Acts 10:34-43 Then Peter began to speak to them: “I truly understand that God shows no partiality, but in every nation anyone who fears him and does what is right is acceptable to him. You know the message he sent to the people of Israel, preaching peace by Jesus Christ–he is Lord of all. That message spread throughout Judea, beginning in Galilee after the baptism that John announced: how God anointed Jesus of Nazareth with the Holy Spirit and with power; how he went about doing good and healing all who were oppressed by the devil, for God was with him. We are witnesses to all that he did both in Judea and in Jerusalem. They put him to death by hanging him on a tree; but God raised him on the third day and allowed him to appear, not to all the people but to us who were chosen by God as witnesses, and who ate and drank with him after he rose from the dead. He commanded us to preach to the people and to testify that he is the one ordained by God as judge of the living and the dead. All the prophets testify about him that everyone who believes in him receives forgiveness of sins through his name.”

Acts 10:34-43 Then Peter began to speak to them: “I truly understand that God shows no partiality, but in every nation anyone who fears him and does what is right is acceptable to him. You know the message he sent to the people of Israel, preaching peace by Jesus Christ–he is Lord of all. That message spread throughout Judea, beginning in Galilee after the baptism that John announced: how God anointed Jesus of Nazareth with the Holy Spirit and with power; how he went about doing good and healing all who were oppressed by the devil, for God was with him.  We are witnesses to all that he did both in Judea and in Jerusalem. They put him to death by hanging him on a tree; but God raised him on the third day and allowed him to appear,  not to all the people but to us who were chosen by God as witnesses, and who ate and drank with him after he rose from the dead.  He commanded us to preach to the people and to testify that he is the one ordained by God as judge of the living and the dead. All the prophets testify about him that everyone who believes in him receives forgiveness of sins through his name.”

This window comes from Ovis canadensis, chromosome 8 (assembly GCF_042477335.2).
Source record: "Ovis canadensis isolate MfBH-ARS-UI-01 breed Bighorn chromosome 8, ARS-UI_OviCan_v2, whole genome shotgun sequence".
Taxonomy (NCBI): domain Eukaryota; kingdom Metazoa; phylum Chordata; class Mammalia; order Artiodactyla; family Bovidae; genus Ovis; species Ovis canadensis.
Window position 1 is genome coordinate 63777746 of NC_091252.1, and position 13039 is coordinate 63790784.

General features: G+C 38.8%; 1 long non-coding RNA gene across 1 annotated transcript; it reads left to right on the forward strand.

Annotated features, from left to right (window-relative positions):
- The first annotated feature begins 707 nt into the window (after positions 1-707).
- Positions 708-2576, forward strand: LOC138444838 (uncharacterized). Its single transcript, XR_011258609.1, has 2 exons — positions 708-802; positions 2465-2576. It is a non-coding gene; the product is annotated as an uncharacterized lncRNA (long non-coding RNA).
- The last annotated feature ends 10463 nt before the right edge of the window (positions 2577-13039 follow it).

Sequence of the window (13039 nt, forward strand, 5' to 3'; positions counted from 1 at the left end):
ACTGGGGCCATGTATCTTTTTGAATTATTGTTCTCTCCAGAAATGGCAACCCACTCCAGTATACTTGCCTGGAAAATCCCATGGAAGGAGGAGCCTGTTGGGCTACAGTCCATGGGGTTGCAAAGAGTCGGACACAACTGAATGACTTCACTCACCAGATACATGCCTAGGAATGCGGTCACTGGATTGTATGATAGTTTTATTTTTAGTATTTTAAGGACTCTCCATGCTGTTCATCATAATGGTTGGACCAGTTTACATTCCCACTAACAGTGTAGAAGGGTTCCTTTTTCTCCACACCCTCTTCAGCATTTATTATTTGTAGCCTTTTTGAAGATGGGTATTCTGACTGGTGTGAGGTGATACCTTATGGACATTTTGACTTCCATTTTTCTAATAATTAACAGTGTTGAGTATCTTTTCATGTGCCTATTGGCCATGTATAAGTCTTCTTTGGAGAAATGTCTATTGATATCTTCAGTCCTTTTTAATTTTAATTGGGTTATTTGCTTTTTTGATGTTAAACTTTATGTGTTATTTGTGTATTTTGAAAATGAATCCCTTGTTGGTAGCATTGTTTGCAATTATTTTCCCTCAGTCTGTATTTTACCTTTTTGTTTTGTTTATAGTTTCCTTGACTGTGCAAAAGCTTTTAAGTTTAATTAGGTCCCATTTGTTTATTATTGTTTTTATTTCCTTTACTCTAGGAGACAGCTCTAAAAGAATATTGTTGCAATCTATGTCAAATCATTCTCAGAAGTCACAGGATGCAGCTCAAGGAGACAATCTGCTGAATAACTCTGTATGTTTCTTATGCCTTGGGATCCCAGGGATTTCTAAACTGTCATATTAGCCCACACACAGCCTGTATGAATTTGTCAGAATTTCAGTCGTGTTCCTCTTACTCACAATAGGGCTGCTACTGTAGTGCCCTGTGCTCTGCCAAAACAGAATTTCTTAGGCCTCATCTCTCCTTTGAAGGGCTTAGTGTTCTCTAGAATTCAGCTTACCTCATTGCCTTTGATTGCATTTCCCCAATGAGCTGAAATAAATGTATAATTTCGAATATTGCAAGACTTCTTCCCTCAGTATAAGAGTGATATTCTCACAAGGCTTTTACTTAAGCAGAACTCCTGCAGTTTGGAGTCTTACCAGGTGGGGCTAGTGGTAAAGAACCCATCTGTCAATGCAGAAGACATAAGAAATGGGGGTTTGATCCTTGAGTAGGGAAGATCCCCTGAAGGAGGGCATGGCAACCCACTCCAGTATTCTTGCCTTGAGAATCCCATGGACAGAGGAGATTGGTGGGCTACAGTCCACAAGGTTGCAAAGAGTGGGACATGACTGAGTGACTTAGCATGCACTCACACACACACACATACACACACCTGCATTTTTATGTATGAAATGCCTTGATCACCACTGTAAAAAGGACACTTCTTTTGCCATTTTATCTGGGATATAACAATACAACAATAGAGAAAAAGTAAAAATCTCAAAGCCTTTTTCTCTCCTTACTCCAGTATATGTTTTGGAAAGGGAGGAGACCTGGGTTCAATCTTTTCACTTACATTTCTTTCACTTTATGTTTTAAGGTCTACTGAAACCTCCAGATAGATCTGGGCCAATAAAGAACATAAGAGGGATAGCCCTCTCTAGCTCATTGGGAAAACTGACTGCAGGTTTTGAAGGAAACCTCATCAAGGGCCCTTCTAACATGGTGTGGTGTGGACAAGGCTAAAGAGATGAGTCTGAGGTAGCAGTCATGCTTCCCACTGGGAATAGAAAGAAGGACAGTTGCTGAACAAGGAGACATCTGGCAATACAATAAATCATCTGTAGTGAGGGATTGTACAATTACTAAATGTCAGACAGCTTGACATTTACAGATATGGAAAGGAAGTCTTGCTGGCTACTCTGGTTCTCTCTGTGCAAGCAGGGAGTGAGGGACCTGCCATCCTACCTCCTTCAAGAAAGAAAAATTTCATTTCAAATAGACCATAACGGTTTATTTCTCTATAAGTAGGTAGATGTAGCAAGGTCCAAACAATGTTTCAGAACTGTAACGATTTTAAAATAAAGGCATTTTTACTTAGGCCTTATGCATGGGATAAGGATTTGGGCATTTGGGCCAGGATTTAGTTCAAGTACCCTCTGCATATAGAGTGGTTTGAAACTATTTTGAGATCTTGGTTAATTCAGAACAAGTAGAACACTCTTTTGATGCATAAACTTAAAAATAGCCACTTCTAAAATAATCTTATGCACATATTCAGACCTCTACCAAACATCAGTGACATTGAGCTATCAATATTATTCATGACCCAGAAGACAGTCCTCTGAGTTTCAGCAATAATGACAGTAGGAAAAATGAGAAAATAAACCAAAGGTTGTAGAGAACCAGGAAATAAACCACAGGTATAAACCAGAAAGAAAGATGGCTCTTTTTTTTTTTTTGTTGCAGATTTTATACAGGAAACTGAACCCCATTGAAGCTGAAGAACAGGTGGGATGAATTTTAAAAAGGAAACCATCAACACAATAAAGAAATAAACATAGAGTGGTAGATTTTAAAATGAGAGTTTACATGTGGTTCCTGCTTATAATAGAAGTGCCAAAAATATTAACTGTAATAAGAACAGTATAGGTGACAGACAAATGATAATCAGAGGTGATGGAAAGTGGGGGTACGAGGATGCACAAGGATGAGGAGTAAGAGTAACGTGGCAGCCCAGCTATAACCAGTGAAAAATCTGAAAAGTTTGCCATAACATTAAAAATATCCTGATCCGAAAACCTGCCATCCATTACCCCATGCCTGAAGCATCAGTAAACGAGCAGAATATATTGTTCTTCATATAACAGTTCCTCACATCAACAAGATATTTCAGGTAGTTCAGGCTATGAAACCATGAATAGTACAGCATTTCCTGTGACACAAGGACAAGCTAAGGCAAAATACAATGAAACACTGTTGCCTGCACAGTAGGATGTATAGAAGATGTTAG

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Sunrise 7am Dausett Trails Chapel JUMC Worship 20140420.07:00

Sunrise 7am Dausett Trails Chapel  JUMC Worship 9&11 Easter “Whom Do You Seek?” 20140420 SeekingGod

Lectionary Readings from NRSV for Easter 2014 below:
Colossians 3:1-4 (7am Sun Rise)